A small group of us started the day at the Vatican at the weekly Wednesday Papal audience. It starts at 10:30 and we got there about 9:00 so we could get seats close to the outer aisle of the front section. That meant we'd get a closeup look at Benedict in his Pope Mobile. It is a sea of people that fills almost the whole square. You have to get a free ticket beforehand and we believe you can only get tickets if you are affiliated with a religious organization. You see flags from all over the world (Brazil, Spain, Poland, Sweden) and groups with lots of different matching outfits (orange hats, yellow scarves).
I asked Sister Anne if it was like Times Square on New Years with about 90% tourists. She said it was.
At about 10:15 the opening act started with a choir singing a quick song. Then someone came out to read off all the groups from Germany. It took him almost ten minutes to get through them all.
The anticipation in the crowd starts to mount and people leave their seats behind and press to the edges to get a good view. They change the image on the plasma screens (maybe 10 feet wide) from the overhead shot, we thought we saw the sun reflecting off Ralph's hairless head but couldn't be sure. I was able to spot the Pope Mobile coming to the fore and we watched it move ever so slowly - zig zagging back and forth through the aisles. As expected he came right past us. I captured it on video, others with still shots. We'll get it up here soon enough.
Once he passed some of us broke for the exit. They had to wait for him to get back toward the stage then the guards let us out. We were definitely going against the tide as many others were rushing in to get closer.
From there it was time to test my memory. Diana and I took the Metro to the main station (Termini) and searched. It wasn't where I thought it was but we found it. Not as awesome as I remembered and it looked pretty beaten up instead of the smooth marble surface I recalled. But there it was, some mythic man wrestling with a sea serpent, the water shooting from the mouth of the beast. Four mermaids dot the outer rim of the fountain, sprayed by water from smaller fishes.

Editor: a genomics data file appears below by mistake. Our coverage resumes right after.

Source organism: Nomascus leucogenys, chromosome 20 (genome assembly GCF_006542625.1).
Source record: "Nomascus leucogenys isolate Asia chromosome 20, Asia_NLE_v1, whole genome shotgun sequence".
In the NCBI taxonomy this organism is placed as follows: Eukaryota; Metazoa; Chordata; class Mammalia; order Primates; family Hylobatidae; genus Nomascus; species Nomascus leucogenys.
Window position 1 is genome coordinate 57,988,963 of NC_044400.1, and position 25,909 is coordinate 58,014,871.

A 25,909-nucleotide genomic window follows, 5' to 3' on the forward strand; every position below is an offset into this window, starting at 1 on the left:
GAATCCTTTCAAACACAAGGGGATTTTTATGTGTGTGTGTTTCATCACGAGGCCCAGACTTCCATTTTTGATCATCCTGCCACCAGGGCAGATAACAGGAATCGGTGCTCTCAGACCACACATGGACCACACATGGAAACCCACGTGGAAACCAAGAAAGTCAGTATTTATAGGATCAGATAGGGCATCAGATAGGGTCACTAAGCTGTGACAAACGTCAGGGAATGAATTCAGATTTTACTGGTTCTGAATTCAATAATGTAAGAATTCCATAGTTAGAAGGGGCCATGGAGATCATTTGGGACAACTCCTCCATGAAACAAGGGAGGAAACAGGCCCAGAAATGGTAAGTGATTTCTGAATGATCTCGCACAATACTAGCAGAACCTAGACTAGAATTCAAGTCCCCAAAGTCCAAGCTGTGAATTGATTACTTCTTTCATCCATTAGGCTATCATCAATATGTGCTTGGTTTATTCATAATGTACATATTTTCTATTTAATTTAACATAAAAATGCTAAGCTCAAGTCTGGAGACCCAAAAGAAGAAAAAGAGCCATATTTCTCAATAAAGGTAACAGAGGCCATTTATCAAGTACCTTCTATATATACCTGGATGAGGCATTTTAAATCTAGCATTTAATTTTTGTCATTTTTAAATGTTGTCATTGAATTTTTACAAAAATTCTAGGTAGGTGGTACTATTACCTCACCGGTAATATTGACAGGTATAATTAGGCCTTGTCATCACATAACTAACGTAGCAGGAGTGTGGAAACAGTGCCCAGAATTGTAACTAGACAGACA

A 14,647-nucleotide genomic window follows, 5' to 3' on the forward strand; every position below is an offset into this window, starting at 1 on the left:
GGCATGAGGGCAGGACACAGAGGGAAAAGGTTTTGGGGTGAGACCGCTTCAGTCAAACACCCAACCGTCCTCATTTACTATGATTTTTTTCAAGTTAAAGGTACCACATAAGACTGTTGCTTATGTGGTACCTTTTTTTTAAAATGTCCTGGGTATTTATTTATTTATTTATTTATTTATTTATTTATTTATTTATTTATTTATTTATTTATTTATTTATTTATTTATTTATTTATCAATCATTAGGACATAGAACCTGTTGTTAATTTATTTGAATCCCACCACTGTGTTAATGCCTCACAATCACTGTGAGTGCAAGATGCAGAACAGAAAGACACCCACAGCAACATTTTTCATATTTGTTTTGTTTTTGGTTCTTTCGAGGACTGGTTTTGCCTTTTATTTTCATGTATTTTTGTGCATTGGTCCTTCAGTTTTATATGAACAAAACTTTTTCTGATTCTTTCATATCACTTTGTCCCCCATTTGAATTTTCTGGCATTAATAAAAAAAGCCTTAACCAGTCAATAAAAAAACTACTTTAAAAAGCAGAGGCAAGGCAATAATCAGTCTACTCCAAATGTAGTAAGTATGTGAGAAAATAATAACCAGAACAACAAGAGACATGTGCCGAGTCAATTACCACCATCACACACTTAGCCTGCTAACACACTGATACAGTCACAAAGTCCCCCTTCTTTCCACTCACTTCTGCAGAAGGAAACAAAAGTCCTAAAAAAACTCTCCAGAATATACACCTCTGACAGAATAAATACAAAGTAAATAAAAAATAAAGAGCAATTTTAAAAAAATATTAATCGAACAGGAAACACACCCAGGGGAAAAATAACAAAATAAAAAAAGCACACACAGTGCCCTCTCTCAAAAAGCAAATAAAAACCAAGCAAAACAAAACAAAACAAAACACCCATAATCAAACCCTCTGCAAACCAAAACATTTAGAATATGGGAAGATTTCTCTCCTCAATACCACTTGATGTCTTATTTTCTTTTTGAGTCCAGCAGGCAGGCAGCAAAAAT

Then we got back on the Metro for a trip to the Coliseum. In the small, small world of Rome, we bumped into a group of six or eight of our fellow pilgrims who had just been to the Sistine Chapel - twice. The Vatican Museum is set up with only one way out - they raced to see the Chapel then went back to see some works by Raphael - but to leave they had to go back through the Chapel.
We walked past the Coliseum, the Roman Forum and other ruins of ancient Rome and past Circus Maximus - which once held an arena of some 250,000 marble coated seats and now looks like a recently completed construction project, like they just laid a new mile long sewer line and the grass hasn't grown back yet. You'd think they'd have thought of a better fate.
Next it was up to the Jewish Quarter. I got some pictures of the synagogue and found a place to eat. I choose wrong. It took forever to get some not so good fish and made it so we had to hustle to get back. We raced along the Tiber River then got caught up at a tunnel; a wrong turn up a steep hill, some confusion and longer detour until we got back on track. We made it to the hotel with twenty minutes to spare before getting on the bus to St. John Lateran.
Tomorrow I want to get to the Pantheon - maybe go back to the Jewish Quarter - our way-too-long lunch meant I had no time to look around.
The Pope says "Hi" back by the way.